Another concern involving the use of automated systems with customer service has arisen, and it also entails seeking out algorithms to do tasks that humans can do easily enough with the right training, skill and industry pedigree.
The New York Times reported on a startup that's developing software that can analyze the vocal tones used by customers in conversations to determine their "true feelings."
While a person is speaking, the software works to detect the patterns used in speech and match them to specific traits that can be recorded and used to make judgments. These can be as sophisticated as "emotional fatigue" and "loneliness" which can theoretically help operators read between the lines.
The problem is, this sort of practice could be a crutch that a perceptive group of customer service representatives don't need. The article quotes Professor George Lowenstein of Carnegie Mellon University on the dangers that might cost companies some of their sense of humanity.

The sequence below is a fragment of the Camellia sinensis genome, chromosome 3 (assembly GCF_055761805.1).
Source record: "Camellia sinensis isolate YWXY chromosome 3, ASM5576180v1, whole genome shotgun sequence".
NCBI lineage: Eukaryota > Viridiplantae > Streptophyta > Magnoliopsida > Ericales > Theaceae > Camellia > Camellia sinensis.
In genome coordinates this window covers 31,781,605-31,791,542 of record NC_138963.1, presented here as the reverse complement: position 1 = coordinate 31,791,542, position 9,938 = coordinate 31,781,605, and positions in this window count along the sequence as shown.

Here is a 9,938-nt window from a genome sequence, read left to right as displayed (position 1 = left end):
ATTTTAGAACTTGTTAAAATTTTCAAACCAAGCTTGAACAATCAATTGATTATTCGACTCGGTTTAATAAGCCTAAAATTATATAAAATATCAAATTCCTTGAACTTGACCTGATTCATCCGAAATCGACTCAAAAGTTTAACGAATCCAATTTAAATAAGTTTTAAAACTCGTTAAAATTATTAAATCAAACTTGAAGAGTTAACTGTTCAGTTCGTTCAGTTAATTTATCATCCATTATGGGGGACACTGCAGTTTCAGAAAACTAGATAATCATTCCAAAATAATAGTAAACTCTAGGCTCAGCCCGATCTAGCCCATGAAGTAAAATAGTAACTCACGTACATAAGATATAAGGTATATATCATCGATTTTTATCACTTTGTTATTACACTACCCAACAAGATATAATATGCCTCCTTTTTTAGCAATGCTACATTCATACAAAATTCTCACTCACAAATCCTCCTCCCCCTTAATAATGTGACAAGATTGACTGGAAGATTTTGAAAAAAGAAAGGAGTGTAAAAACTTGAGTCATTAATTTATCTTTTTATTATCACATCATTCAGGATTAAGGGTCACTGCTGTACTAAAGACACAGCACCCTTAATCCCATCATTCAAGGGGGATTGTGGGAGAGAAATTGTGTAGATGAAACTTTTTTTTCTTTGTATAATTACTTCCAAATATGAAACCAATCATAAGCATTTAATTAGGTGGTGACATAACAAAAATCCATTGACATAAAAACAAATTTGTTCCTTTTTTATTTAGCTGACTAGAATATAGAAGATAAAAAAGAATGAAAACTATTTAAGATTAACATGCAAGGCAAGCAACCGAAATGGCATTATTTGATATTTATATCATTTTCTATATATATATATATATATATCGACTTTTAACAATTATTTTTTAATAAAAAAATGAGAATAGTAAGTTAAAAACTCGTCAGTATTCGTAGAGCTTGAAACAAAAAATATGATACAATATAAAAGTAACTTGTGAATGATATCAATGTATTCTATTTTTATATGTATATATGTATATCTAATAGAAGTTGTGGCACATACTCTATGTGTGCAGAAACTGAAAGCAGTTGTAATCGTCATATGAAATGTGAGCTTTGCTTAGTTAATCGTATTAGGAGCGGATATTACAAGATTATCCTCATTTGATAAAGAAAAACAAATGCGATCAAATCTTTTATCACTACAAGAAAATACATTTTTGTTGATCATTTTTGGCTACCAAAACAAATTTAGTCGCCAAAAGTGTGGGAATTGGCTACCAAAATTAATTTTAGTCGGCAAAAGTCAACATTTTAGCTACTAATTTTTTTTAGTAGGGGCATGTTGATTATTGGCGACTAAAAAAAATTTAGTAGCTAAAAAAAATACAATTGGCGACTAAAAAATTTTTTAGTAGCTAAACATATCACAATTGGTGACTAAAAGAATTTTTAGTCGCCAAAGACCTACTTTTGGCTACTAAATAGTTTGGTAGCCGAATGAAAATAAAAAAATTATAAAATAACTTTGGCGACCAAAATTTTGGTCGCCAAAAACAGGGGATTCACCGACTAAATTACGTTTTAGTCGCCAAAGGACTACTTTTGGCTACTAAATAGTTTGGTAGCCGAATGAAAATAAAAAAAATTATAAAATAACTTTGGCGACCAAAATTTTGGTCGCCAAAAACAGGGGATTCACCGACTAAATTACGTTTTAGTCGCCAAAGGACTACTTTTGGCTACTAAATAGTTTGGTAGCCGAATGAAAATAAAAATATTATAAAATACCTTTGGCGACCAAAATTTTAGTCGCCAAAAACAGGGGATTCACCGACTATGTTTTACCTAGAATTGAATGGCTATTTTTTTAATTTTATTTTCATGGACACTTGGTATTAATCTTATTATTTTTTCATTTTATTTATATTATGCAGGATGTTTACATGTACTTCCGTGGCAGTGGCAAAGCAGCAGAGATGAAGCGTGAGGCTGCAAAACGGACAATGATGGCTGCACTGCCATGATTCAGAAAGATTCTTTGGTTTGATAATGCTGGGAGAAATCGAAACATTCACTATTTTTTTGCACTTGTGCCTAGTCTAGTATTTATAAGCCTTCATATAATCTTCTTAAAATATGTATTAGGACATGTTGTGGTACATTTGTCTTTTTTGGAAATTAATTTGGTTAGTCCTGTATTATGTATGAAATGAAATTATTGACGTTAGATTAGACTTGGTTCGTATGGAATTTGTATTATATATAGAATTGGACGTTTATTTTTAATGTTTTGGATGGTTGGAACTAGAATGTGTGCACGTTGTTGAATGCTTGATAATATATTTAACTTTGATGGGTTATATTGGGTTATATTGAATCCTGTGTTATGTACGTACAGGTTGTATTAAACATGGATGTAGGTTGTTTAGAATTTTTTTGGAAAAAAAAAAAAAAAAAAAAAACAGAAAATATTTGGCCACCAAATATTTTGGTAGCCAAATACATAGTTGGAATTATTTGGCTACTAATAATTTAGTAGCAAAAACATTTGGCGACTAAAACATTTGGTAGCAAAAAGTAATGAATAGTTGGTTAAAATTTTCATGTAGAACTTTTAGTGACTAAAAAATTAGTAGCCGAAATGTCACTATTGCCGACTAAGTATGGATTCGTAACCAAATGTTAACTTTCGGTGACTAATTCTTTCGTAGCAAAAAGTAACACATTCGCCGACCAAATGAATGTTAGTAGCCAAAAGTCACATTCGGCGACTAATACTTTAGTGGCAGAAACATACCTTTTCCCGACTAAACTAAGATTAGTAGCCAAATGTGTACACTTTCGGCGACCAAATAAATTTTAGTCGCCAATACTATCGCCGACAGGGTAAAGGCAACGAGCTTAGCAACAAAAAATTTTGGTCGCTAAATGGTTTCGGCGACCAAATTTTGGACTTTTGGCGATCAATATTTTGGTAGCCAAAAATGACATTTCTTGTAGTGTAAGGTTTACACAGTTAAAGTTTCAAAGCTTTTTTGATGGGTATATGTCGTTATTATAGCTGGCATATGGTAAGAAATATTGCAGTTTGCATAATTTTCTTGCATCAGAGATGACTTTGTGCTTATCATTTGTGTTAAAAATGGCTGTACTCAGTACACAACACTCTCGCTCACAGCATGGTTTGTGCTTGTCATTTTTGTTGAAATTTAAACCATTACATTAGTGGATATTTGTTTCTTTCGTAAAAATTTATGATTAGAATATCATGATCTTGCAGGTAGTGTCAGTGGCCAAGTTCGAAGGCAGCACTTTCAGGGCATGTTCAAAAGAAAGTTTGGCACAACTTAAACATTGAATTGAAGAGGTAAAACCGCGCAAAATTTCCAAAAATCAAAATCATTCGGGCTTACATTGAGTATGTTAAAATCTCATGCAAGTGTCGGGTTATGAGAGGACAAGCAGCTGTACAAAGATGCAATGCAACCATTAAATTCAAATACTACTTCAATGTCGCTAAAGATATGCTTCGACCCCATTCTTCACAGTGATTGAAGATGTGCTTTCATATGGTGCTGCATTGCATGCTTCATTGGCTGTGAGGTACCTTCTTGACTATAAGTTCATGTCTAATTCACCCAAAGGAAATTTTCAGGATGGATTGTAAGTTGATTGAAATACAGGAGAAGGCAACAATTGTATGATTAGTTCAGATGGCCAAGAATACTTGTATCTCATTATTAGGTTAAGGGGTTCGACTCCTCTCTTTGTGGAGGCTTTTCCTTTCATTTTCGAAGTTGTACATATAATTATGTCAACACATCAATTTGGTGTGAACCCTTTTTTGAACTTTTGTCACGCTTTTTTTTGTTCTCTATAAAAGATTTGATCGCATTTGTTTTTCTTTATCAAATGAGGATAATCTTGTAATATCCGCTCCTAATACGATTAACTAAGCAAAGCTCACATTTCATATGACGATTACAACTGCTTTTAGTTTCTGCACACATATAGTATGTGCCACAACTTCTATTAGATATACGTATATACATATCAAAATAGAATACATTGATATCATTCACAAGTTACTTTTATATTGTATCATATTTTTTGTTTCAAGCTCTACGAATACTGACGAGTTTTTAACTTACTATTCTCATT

"It seems to me that the biggest risk of this technology is not that it violates people's privacy, but that companies might believe in it and use it to make judgments about customers or potential employees," he said.
Just like the other unspoken aspects of a conversation that this blog has talked about, a live answering service can do so many things that companies might not be aware of because of the focus on technology. The best way to figure out the effect human understanding can have on your customer base is contact professionals in this field and start incorporating them into your services soon.